Harold T. George passed on October 31, 2013. The following is from When Miners Sang: The Grass Valley Carol Choir (2001), by Gage McKinney. Excerpted with permission.
By the early years of the twenty-first century one Grass Valley singer had become an emblem of the Cornish Carol Choir's perseverance, and his life a quiet testimony to the conditions that have made the continuation of carol singing possible. Harold Thomas George (known widely as "Harold Jr.") the son of Harold J. George, could trace his lineage back to the very origins of the Grass Valley Carol Choir, and the early stirrings in the California gold mines.
His father Harold J. George (1888-1973) was the longest-serving director of the Cornish Carol Choir. He began singing in the group as a boy alto in 1907. (There were no women in the early choirs, and the upper part was sung by boys.) He became director of the choir in 1921, and his name was synonymous with Cornish carol singing for decades. He also owned a music store on Mill Street and founded and developed the music program in the Grass Valley schools.
In his youth "Harold Jr." was not as involved in singing as others in the family. War years and university years took George away from home, and yet he had sung with the choir in 1926 at age six and was singing still at eighty. Equally emblematic, his wife Ruth was singing beside him.
Except for those few middle years, Harold T. George lived in Grass Valley all his life. He was born in the house his father built on Neal Street, and he raised his own family in the house next door that had been built by his grandparents. His musical training began early, and he sang with the boy altos until his voice matured.
For more than seventy years he carried the membership card issued to him in 1930. On the back it states:
By becoming a member of the Grass Valley Carol Choir, a signer signifies his intention that he is a lover of the good old English custom of singing carols; and to the end that the choir may be an organization of which all may be proud, he will deem it a pleasure and duty to attend each and every practice possible. - Membership Committee
George conducted some carols when the choir performed in the 1950s and '60s, but he insists, "Only my father directed the choir." He was a crucial link between the old choir that had died out and the revival of Cornish choir singing in the 1990s. He attended the fateful meeting in 1967 when the old carolers decided to cease their public performances, and he attended the first practice of the new Cornish Carol Choir called by Eleanor Kenitzer in October 1990. For a number of years he sang with that group and with the Grass Valley Male Voice Choir.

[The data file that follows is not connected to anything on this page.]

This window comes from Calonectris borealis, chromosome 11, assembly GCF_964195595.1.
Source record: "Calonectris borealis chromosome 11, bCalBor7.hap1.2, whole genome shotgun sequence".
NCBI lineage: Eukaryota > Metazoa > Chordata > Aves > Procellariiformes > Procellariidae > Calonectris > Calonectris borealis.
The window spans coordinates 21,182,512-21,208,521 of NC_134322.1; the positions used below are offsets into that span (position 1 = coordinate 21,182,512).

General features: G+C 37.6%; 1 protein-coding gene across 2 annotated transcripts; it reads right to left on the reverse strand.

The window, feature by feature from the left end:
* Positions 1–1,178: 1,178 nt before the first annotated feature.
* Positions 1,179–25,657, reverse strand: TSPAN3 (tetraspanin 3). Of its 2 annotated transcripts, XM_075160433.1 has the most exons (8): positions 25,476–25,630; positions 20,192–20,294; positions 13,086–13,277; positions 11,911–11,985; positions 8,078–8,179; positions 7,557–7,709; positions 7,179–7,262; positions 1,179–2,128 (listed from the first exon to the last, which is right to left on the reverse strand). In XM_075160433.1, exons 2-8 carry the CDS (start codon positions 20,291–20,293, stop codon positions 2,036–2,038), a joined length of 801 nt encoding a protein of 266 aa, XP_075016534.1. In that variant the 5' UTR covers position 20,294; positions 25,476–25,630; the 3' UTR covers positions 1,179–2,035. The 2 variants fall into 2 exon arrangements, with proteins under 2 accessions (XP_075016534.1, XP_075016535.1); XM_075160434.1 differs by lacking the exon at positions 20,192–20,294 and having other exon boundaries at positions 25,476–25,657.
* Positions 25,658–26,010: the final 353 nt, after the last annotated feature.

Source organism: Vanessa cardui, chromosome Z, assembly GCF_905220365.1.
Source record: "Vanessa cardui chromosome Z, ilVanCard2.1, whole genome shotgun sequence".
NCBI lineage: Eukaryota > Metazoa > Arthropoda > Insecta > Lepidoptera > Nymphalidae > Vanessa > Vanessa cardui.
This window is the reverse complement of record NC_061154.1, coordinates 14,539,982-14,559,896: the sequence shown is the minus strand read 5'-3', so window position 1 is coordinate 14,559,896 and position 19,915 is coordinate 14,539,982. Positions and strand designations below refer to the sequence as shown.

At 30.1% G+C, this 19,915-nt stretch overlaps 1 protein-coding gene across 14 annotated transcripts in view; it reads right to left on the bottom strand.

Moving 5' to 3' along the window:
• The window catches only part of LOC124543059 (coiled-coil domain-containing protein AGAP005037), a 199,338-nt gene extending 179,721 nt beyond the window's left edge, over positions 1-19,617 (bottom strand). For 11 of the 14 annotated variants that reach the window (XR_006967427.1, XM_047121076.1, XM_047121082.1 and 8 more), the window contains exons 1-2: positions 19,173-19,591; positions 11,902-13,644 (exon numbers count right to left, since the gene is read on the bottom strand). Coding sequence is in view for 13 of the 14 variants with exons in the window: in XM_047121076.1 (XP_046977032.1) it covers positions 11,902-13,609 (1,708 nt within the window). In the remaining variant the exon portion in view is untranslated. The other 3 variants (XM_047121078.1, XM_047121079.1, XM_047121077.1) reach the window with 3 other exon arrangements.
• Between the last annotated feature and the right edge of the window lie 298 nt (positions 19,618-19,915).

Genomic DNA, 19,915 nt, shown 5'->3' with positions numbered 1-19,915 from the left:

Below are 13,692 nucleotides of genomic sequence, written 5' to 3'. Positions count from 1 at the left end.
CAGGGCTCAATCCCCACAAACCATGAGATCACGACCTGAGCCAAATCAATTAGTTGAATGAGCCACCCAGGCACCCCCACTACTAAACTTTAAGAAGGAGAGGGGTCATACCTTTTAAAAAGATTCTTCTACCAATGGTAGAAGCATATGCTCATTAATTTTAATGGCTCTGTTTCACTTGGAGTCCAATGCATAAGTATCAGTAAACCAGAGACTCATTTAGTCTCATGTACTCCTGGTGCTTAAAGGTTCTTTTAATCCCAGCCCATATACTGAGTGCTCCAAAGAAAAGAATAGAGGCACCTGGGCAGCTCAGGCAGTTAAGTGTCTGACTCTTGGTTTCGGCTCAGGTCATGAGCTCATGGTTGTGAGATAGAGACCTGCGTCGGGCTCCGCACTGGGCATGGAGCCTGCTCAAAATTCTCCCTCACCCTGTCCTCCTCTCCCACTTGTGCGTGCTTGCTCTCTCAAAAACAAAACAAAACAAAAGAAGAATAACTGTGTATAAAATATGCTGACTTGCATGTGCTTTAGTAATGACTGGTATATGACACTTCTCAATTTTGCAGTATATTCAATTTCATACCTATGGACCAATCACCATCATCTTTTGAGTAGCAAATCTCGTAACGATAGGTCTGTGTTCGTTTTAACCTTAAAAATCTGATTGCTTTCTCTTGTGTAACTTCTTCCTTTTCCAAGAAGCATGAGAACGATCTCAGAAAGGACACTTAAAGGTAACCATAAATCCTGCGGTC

Kenitzer was the driving force behind the revival of Cornish carol singing in Grass Valley. She was raised in North Carolina and knew nothing about the Cornish traditions before coming to the area in 1988. She learned this music from Harold T. George and a few other veterans of the old choir. The new Cornish Carol Choir contained women as well as men, but a Male Voice Choir was founded in 1997, and both are still active today.
Despite all his time with choirs, George considered himself more an instrumentalist than a singer. He was perhaps the last of the self-taught Cornish musicians, having learned the clarinet on his own. He wore his white pants and sailor's cap when he marched in the local Boys' Band, and as a teenager he accompanied the carolers with his clarinet, helping to keep the altos in tune. He continued playing through his school years and was named one of the best high school clarinetists in the state.
He was mustered into an Air Force band in World War II and performed with orchestras in USO shows in California and Hawaii. After demobilization he continued his education at the University of California, Berkeley, until he discovered a faster-paced course at the University of the Pacific in Stockton. There he earned two degrees and a teaching credential, and more importantly, met his future wife. He and Ruth returned to Grass Valley where he began his teaching career. Harold took over his father's music department at Grass Valley High School in 1948, and later taught at the new Nevada Union High School. After twenty years a partial hearing loss forced him to forgo music and teach social studies and driver education classes instead. After more than thirty years of teaching, he retired in 1981.
"Our family, the church, music and school have been my entire life," the ever-smiling George once told a reporter from The Union, and neither retirement nor impaired hearing could change that. On Monday nights, as first-chair clarinet, you could find him practicing with the Nevada County Concert Band. On Thursday nights you could always find him and his wife in the sanctuary of the Grass Valley United Methodist Church practicing with the church choir.
Perhaps nothing was more indicative of the the traditions that have been preserved in Grass Valley than to see Harold and Ruth George arrive on Mill Street on a cold December night to sing with the Cornish Carol Choir. They always came on foot, dressed for the performance in black and white, Harold wearing a bow tie and Ruth a simple necklace. While visiting beforehand with the other singers, Harold George might tell a favorite story from the old days. It might be the one about the Cousin Jack clarinetist who came to band practice "in his cups" (drunk), fumbled for a time with his instrument, and then broke it over his knee and left, giving up his chair for good. Or he might tell the dialect story about two Cousin Jacks who hunted a bear.
Eventually, Harold and Ruth and the others would take their places on The Union steps. The Georges would lift their eyes to the director and, on cue, begin to sing "Sound! Sound! your instruments of joy."